We got in a cab down the street at 5.05pm and the driver quoted us 10 Euros to get to our destination, on the other side of the Golden Horn near Taksim Square. He stopped along the way to duck into a shop, I was not sure what for, and left us with the key to his Fiat. Then he came back and we continued on the journey. On the way as he was driving he kept taking the battery out of his Samsung phone and fiddling with the SIM card, which was unnerving. We arrived at our destination, or close to it, and I gave the driver 70TL.

We got out of the cab and asked a group of men walking on the street where the Pera Museum was located. They told us to turn around and go back the way he had come from, and we arrived there at 5.25pm. We paid (20TL each) and walked up the stairs to the second floor, which is where the main permanent exhibit is on display. Here they have a lot of 18th and 19th century European style paintings, some by locals who had studied in Europe and other by Europeans who had travelled to Turkey to make their art. After we had looked around all the floors, in the shop we bought two postcards (10TL) and at 6.25pm left the building, then walked along Mesturiyet Street until we arrived at a print shop. Here, we looked through the items for sale and picked out a few, then paid (120TL for four prints) and left at 7.05pm. The proprietor spoke good English and was very pleasant.

We walked further along the street and then went into a cafe at about 7.10pm, and ordered what was called a “green juice” and a cappuccino (27.5TL). ‘Another Brick in the Wall’ in a cover version was playing at one point on the stereo.

We left the shop and turned back the way we had come and tried to flag down a taxi. The driver wanted 60TL, which we thought was excessive; the proprietor in the print shop had told us it should only cost about 20TL to get from there to Sultanahmet Plaza. A security guard working at a hotel who was standing on the pavement asked us in English where we wanted to go and we told him. Then he made a call on his phone and told us to wait there. A taxi came along about three minutes later on and the driver confirmed that it would cost 30TL to get to our destination, so we got in his Renault and thanked the security guard.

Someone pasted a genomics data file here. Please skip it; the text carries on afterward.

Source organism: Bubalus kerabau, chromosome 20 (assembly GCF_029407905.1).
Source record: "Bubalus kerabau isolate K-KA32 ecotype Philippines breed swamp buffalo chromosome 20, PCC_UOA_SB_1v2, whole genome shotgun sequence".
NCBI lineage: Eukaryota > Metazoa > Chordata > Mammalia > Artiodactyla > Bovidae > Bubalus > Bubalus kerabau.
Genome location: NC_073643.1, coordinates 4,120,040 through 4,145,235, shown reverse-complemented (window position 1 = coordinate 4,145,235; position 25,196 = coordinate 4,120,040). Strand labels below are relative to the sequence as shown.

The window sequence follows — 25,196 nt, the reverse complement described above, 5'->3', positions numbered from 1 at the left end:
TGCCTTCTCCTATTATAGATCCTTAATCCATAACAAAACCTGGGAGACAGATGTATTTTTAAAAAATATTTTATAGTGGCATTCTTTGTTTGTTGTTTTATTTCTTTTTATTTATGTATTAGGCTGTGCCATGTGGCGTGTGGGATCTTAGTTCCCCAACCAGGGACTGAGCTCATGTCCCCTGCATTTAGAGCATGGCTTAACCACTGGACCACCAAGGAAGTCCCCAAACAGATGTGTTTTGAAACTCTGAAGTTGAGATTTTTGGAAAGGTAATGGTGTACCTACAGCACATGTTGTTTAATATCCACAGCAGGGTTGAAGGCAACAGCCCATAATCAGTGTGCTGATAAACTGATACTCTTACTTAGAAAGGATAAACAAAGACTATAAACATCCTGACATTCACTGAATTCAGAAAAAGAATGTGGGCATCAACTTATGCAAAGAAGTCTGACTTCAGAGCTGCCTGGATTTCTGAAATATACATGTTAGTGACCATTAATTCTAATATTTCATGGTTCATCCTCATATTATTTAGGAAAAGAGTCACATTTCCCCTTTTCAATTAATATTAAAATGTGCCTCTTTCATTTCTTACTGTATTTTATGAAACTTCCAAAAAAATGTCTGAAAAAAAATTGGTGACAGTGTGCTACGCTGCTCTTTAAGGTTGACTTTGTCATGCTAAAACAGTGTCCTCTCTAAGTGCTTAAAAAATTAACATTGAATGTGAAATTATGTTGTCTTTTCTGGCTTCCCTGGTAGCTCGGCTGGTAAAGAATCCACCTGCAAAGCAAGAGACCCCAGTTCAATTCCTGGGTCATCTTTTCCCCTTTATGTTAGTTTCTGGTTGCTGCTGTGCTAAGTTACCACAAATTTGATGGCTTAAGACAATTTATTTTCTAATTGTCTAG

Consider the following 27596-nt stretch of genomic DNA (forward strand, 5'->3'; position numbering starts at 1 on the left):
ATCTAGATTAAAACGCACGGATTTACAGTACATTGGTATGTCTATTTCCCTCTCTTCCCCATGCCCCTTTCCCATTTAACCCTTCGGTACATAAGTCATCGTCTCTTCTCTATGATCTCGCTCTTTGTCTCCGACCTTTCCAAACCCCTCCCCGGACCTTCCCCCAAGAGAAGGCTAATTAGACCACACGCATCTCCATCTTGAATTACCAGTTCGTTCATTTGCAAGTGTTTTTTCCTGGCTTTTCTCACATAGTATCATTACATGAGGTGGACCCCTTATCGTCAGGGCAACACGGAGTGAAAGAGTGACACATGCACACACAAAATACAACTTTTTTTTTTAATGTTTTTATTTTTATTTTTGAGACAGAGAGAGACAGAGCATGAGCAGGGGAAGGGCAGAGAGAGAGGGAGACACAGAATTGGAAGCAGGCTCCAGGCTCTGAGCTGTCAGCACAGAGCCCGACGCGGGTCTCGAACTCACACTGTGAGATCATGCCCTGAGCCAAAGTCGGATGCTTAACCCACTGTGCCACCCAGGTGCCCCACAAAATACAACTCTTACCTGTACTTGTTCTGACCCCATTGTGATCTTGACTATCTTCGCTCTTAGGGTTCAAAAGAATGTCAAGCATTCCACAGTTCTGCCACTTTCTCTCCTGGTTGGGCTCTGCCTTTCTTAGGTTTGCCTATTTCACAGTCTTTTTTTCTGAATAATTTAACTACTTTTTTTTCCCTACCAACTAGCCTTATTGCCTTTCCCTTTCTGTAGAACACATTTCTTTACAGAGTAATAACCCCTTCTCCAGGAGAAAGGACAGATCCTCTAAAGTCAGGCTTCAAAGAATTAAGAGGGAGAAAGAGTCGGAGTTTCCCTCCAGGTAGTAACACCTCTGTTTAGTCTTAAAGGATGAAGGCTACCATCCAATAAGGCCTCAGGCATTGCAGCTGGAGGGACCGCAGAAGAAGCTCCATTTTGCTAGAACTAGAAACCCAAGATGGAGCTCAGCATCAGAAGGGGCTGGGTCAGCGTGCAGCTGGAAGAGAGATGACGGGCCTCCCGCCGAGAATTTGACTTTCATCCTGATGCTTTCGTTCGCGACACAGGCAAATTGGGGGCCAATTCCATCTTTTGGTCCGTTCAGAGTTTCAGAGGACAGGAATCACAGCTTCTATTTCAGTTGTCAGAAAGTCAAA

We got to a street near Sultanahmet Plaza at 7.35pm. When we arrived back at our hotel we rested for a while then went out to the Korean restaurant near it, arriving there at about 8.40pm. We ordered kim chee soup, beef with chillies, and mixed veges. I also had a beer. The meal came with complimentary pickles and we also had two bowls of rice. The tab came to 156TL and then we returned to the hotel.


Above: Inside one of the cloisters at Hagia Sophia, looking through one of the enormous doorways toward the nave.


Above: The ceiling of Hagia Sophia is hundreds of feet above the ground.


Above: Tourists inside Hagia Sophia, which means "Holy Wisdom".


Above: The altar in Hagia Sophia with a local cat sitting in front of it. The cat was lame.


Above: One of the square marble columns inside Hagia Sophia.


Above: A cross carved into a column in Hagia Sophia.


Above: In the Istanbul Archaeological Museum there is the Tiled Kiosk, which contains a lot of ceramics like this dish from Canakkale with a ship as the design.


Above: In the museum there is a sculpture garden with lots of carved stone items like these.


Above: Votive statuettes from Arabia, 4th to 1st century BC. 


Above: Representation of the buried for use on a grave, 1st century BC to 1st century AD, from Yemen.


Above: Limestone Egyptian altar, late dynastic period, 712BC to 332BC.


Above: In the Pera Museum, this painting of Karl Fredrik von Breda by Yusuf Agah Efendi, oil on canvas, 1794-1796.


Above: Graffiti in Pera.